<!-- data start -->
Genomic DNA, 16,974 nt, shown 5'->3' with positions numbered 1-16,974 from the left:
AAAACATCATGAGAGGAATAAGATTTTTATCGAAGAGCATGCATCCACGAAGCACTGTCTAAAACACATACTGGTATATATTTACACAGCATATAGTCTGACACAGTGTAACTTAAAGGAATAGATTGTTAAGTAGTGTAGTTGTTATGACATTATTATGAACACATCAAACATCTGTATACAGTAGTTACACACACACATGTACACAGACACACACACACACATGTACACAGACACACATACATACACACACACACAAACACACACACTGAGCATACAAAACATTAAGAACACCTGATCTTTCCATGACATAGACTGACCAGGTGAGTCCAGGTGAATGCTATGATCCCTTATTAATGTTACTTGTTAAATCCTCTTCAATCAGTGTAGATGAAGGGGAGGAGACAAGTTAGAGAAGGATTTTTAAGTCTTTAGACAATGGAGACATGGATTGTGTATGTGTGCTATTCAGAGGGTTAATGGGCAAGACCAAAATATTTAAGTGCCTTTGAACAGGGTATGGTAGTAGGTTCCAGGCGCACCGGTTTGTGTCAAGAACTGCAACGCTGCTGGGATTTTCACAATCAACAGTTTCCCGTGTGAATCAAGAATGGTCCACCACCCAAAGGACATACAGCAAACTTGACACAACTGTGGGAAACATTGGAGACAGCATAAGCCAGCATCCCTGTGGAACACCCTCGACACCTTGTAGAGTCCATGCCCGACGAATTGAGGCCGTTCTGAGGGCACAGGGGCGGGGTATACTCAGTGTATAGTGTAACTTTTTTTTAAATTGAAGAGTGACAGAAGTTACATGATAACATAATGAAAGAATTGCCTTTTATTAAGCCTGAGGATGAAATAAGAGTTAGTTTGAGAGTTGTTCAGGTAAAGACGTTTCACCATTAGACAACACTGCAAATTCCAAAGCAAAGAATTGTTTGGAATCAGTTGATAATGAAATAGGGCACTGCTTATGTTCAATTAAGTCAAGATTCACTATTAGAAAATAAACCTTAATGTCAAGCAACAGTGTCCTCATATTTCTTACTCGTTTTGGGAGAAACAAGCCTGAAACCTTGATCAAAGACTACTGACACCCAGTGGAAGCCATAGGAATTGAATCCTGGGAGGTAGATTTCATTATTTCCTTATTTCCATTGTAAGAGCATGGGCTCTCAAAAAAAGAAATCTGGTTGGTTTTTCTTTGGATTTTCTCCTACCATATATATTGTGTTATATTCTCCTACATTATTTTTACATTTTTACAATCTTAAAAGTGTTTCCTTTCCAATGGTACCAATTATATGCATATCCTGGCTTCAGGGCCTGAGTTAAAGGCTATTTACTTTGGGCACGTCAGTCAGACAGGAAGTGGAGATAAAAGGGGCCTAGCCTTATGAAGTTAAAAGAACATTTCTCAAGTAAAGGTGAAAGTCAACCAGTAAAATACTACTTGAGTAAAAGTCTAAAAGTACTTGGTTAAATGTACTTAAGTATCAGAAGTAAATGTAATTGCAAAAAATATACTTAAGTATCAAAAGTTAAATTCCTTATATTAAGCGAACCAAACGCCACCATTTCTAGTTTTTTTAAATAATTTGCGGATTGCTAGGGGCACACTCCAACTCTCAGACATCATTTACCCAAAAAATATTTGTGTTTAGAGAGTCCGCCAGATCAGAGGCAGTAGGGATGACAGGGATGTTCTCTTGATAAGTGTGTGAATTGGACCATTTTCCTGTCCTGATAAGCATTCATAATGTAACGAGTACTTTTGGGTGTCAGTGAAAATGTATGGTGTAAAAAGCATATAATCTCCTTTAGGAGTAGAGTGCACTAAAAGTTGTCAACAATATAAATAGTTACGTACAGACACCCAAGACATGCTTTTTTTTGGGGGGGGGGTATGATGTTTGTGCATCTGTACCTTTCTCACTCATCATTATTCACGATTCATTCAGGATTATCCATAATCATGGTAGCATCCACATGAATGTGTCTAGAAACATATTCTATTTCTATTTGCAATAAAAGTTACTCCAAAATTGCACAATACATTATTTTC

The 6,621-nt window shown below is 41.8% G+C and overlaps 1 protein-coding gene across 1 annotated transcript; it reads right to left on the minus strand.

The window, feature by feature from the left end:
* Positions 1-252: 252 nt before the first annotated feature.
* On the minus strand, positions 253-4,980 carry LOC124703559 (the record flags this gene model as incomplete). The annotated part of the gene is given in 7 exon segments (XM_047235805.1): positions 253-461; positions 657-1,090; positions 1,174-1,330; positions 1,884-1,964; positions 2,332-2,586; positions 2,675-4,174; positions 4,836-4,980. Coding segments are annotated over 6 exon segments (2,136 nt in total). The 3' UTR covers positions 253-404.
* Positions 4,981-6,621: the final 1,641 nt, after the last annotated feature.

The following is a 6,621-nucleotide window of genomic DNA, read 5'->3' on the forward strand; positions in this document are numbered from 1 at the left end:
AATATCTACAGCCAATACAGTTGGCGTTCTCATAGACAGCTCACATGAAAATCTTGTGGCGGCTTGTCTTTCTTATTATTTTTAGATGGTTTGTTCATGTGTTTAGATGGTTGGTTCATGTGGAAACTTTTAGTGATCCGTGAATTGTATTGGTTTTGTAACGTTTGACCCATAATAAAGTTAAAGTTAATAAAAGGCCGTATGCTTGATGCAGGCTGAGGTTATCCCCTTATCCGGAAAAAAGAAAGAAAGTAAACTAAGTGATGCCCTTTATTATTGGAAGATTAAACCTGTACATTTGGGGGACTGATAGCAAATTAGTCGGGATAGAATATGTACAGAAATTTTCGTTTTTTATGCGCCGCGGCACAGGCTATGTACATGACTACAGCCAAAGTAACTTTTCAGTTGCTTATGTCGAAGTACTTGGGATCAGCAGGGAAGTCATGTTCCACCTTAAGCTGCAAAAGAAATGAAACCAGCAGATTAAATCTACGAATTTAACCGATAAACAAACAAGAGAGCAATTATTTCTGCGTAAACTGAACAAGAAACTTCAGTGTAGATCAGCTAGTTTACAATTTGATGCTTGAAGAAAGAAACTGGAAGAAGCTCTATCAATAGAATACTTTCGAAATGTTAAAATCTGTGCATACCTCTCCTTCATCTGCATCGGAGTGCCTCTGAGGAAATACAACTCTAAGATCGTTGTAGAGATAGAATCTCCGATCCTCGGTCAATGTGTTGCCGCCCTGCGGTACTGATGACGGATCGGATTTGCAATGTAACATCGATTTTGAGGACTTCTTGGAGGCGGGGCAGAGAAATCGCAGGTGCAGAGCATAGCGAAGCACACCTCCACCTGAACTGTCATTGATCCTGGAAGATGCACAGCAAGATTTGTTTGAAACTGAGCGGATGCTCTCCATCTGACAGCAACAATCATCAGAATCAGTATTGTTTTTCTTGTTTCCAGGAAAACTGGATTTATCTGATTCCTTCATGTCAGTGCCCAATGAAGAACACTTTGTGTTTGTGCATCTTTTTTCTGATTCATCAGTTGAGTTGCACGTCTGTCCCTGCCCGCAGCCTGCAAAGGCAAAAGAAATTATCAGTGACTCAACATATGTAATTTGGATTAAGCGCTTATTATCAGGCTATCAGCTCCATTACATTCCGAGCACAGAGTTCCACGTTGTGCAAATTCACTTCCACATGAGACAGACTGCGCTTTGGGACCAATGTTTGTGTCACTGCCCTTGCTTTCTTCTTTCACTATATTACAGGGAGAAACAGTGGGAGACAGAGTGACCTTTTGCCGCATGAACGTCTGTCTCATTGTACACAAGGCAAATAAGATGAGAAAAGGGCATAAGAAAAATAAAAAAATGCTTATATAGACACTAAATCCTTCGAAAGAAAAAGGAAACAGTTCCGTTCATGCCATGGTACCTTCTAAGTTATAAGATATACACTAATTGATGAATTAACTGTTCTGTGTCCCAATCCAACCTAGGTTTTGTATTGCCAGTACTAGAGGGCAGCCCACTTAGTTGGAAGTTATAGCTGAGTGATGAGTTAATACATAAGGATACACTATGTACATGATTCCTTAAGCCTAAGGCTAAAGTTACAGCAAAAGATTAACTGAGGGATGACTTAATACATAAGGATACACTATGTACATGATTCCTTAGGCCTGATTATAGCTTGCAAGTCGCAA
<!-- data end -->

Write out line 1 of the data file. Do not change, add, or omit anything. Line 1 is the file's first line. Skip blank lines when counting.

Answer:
Genomic DNA, 16,974 nt, shown 5'->3' with positions numbered 1-16,974 from the left: